Resistance Is Fertile

They came carrying signs and babies. Eighty-year-olds in sweat suits and 28-year-olds in business suits, staging die-ins and blowing tubas and, sometimes, weeping. On March 20, 2003, thousands of Bay Area residents marched peacefully through San Francisco’s Financial District, protesting America’s invasion of Iraq and bringing traffic to a grinding halt. One of the march’s main organizers was Direct Action to Stop the War, which was founded in October of 2002 and unraveled slowly afterward. In a new documentary, Shutdown: The Rise and Fall of Direct Action to Stop the War, Direct Action looks back at what worked and what failed in the spring of 2003, re-creating the fervor of the era through archival footage, photos, newspaper articles, and interviews with activists. With the protests’ recent five-year anniversary and the reinvigoration of Direct Action — not to mention the fact that the Iraq War is still going — Shutdown may inspire some to take to the streets again.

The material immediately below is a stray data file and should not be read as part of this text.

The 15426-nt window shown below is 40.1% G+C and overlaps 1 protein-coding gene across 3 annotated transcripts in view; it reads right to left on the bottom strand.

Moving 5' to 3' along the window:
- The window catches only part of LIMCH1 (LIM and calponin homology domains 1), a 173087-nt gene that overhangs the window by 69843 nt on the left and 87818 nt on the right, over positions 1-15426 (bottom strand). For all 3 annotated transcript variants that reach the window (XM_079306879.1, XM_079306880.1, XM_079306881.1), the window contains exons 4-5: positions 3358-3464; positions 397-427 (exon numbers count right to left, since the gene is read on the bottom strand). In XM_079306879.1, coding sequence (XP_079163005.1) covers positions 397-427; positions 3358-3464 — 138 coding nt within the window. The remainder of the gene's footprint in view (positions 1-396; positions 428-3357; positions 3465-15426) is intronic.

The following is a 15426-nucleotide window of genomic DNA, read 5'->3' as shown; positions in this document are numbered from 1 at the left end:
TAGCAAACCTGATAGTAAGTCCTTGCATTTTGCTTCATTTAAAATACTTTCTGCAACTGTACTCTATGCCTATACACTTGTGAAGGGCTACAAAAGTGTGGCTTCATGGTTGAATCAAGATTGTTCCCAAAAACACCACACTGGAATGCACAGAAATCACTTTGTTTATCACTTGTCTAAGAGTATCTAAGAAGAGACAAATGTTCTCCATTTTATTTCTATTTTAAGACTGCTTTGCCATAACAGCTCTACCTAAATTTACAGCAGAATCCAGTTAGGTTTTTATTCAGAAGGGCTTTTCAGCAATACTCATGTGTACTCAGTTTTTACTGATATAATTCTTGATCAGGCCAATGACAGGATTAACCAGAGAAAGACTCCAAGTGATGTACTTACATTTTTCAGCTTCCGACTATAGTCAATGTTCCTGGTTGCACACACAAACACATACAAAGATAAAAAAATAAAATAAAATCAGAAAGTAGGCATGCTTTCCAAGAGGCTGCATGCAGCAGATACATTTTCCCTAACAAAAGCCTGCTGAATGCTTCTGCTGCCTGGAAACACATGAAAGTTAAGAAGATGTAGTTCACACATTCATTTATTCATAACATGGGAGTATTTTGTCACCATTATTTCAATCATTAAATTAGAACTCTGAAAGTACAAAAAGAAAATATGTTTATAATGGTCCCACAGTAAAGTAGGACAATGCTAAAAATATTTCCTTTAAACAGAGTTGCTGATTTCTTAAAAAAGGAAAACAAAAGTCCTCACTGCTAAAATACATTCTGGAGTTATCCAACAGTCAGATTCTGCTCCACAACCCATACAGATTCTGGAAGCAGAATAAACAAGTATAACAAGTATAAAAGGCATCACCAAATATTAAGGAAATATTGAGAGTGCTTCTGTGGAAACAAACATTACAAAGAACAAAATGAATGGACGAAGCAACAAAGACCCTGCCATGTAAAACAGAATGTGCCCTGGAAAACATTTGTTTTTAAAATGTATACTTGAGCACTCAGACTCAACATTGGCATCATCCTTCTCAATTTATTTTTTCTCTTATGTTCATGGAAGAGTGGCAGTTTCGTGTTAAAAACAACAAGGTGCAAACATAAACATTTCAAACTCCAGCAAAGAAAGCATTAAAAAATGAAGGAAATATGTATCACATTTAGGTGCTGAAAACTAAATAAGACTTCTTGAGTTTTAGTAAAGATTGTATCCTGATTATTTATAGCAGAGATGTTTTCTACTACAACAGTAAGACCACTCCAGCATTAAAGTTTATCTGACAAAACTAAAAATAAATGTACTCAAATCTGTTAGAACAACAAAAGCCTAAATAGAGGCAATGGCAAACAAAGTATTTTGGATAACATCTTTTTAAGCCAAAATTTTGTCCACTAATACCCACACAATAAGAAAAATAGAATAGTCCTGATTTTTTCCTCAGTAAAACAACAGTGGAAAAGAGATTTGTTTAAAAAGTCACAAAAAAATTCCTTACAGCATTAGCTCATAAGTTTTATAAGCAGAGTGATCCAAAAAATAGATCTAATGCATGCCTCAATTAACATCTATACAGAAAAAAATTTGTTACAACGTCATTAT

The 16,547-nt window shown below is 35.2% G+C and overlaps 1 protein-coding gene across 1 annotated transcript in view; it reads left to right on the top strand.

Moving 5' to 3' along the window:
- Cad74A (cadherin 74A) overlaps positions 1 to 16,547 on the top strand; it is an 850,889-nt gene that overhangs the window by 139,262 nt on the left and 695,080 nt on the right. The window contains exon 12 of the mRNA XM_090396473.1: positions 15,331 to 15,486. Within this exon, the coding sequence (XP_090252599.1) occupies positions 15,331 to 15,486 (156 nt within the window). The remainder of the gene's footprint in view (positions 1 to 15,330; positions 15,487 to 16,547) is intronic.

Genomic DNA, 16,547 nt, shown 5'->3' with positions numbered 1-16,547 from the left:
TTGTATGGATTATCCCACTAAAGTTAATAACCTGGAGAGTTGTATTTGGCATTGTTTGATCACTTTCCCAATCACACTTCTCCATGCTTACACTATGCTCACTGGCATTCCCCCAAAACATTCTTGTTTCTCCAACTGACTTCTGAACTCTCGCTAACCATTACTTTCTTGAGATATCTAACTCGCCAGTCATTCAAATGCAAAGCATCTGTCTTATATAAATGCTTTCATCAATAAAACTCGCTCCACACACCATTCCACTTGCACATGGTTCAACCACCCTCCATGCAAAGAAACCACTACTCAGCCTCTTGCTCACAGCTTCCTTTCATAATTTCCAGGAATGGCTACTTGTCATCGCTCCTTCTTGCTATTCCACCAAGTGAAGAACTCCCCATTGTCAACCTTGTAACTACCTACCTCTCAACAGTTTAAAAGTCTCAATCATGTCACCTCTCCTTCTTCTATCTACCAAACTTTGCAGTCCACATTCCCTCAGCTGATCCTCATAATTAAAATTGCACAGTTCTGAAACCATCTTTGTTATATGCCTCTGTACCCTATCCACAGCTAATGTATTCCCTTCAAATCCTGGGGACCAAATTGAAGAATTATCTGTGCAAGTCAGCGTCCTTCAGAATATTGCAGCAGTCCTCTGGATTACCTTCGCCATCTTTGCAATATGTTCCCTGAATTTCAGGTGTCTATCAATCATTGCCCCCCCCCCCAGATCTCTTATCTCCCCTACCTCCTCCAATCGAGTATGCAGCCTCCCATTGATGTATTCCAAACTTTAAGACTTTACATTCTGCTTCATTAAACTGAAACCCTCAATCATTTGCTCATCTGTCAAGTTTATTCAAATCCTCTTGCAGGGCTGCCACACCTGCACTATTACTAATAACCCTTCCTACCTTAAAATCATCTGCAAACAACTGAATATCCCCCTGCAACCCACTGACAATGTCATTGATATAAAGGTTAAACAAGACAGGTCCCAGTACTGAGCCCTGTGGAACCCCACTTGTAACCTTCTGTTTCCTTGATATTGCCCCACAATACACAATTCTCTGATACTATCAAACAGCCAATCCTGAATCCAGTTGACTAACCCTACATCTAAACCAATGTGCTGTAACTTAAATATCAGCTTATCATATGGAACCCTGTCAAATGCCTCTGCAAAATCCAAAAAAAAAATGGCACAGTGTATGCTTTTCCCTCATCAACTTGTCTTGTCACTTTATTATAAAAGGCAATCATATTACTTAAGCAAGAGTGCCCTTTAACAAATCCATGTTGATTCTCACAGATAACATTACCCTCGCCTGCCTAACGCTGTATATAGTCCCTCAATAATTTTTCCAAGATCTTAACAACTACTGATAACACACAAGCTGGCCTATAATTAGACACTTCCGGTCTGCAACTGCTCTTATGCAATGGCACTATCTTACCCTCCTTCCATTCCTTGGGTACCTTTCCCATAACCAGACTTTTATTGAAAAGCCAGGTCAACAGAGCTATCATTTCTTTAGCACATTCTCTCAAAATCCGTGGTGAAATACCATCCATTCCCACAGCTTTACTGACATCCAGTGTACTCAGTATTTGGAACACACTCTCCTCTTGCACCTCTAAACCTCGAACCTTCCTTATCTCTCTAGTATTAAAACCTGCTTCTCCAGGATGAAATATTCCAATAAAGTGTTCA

Fri., Aug. 22, 8 p.m., 2008

 
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